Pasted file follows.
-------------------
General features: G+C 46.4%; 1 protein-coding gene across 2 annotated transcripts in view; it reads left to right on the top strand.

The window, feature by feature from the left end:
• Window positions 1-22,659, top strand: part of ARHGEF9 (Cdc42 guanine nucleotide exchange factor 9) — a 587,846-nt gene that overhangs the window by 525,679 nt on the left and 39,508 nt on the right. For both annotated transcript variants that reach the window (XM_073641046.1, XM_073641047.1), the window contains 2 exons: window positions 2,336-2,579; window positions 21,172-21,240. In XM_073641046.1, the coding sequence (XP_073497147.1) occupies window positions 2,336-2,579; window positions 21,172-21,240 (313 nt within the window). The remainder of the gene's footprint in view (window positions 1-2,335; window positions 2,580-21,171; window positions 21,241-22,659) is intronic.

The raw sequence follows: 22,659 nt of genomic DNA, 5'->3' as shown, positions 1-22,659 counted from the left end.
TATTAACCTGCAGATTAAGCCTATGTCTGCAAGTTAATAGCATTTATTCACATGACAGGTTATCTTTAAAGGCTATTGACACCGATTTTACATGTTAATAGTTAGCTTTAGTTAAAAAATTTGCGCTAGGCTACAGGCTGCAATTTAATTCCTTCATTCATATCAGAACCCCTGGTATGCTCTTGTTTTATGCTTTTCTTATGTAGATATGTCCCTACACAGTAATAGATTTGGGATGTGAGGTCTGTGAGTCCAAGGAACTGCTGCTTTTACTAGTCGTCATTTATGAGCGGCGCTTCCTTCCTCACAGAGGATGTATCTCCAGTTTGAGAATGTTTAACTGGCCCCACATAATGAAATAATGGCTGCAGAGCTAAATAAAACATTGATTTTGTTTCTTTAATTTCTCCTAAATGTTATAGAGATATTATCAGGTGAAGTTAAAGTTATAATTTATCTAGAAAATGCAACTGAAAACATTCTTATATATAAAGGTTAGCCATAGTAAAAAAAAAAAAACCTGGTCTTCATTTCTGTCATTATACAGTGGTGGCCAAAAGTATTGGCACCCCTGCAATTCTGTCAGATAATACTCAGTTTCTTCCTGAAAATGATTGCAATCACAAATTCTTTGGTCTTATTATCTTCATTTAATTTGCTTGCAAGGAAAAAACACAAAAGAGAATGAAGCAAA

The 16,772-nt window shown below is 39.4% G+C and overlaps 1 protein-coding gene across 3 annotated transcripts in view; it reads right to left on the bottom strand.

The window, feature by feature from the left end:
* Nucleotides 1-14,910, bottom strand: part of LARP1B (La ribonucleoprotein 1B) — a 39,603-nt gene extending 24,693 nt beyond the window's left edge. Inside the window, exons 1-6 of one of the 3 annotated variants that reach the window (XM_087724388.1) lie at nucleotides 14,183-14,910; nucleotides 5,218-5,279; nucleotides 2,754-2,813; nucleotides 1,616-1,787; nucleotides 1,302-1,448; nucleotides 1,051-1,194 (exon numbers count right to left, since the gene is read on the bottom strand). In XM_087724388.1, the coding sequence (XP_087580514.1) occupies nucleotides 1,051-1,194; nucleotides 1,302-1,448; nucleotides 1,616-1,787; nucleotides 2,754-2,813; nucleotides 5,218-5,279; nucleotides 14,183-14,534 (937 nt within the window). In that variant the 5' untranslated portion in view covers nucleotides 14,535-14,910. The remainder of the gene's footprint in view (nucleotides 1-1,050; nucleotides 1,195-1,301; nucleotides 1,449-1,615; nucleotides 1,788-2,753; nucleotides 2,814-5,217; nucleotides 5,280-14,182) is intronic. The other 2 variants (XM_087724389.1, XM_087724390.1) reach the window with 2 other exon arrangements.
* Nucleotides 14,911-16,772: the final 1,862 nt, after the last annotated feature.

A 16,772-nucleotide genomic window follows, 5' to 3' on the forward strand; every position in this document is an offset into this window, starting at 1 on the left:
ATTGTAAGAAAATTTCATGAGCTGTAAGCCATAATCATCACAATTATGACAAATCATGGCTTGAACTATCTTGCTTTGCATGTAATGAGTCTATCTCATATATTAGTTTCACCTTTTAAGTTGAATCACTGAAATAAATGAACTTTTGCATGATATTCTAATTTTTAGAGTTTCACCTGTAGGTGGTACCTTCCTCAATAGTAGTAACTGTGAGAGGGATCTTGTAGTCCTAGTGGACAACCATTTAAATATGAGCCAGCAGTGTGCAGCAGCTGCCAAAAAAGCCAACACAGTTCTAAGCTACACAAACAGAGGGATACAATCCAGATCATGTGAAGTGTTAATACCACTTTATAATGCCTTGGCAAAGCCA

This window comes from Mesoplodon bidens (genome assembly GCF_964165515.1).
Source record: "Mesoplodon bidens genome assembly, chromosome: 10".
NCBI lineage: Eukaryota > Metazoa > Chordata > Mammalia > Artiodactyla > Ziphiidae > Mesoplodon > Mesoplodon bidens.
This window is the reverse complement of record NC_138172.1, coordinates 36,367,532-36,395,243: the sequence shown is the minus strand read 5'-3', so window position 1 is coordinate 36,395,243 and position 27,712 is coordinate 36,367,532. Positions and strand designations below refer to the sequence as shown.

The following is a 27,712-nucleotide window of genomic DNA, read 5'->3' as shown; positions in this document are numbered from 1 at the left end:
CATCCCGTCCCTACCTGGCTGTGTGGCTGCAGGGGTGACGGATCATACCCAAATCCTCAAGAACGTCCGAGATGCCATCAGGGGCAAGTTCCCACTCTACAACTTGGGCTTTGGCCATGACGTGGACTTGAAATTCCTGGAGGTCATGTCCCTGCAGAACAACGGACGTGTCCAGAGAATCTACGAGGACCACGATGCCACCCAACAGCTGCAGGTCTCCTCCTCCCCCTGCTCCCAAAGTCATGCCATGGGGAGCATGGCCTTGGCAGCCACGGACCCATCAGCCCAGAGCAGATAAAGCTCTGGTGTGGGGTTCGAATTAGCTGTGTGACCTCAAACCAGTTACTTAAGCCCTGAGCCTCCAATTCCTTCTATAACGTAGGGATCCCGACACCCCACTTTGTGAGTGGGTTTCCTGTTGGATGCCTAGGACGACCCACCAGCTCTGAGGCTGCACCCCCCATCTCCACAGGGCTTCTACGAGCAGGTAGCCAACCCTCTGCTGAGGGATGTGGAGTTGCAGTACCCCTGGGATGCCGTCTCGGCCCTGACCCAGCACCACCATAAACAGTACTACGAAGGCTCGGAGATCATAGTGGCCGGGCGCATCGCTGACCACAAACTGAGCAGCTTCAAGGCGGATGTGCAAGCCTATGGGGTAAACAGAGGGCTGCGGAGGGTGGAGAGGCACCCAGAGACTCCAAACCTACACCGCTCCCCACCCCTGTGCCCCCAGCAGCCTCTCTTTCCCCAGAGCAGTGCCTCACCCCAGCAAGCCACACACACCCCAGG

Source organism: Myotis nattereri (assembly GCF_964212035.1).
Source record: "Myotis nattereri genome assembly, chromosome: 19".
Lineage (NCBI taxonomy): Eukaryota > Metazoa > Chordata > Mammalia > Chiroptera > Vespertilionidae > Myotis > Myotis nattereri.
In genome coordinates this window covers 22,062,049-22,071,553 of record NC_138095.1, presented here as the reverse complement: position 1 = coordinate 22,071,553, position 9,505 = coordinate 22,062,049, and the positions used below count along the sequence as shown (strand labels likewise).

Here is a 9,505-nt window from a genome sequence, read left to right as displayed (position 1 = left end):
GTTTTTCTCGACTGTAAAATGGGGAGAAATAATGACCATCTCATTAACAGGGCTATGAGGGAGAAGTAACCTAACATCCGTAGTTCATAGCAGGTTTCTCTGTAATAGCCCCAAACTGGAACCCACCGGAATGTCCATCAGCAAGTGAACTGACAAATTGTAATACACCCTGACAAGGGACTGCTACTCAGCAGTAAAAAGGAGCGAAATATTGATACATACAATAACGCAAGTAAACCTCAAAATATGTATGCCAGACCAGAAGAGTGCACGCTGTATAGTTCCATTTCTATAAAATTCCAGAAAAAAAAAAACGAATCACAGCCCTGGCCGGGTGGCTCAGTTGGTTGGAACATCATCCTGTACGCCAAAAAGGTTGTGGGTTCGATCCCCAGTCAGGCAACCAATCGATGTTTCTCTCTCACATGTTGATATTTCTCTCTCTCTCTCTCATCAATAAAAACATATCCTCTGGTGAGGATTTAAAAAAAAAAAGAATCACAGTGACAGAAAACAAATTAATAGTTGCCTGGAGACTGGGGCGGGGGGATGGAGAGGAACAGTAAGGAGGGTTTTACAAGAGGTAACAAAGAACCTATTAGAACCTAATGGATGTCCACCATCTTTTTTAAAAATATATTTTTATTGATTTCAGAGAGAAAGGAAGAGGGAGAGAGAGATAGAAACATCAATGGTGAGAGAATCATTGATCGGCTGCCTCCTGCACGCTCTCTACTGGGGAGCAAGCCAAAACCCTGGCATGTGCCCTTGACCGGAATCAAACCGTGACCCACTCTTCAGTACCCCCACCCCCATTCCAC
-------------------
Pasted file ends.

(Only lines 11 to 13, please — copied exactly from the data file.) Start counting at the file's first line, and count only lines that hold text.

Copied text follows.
ATTGTAAGAAAATTTCATGAGCTGTAAGCCATAATCATCACAATTATGACAAATCATGGCTTGAACTATCTTGCTTTGCATGTAATGAGTCTATCTCATATATTAGTTTCACCTTTTAAGTTGAATCACTGAAATAAATGAACTTTTGCATGATATTCTAATTTTTAGAGTTTCACCTGTAGGTGGTACCTTCCTCAATAGTAGTAACTGTGAGAGGGATCTTGTAGTCCTAGTGGACAACCATTTAAATATGAGCCAGCAGTGTGCAGCAGCTGCCAAAAAAGCCAACACAGTTCTAAGCTACACAAACAGAGGGATACAATCCAGATCATGTGAAGTGTTAATACCACTTTATAATGCCTTGGCAAAGCCA

This window comes from Mesoplodon bidens (genome assembly GCF_964165515.1).
Source record: "Mesoplodon bidens genome assembly, chromosome: 10".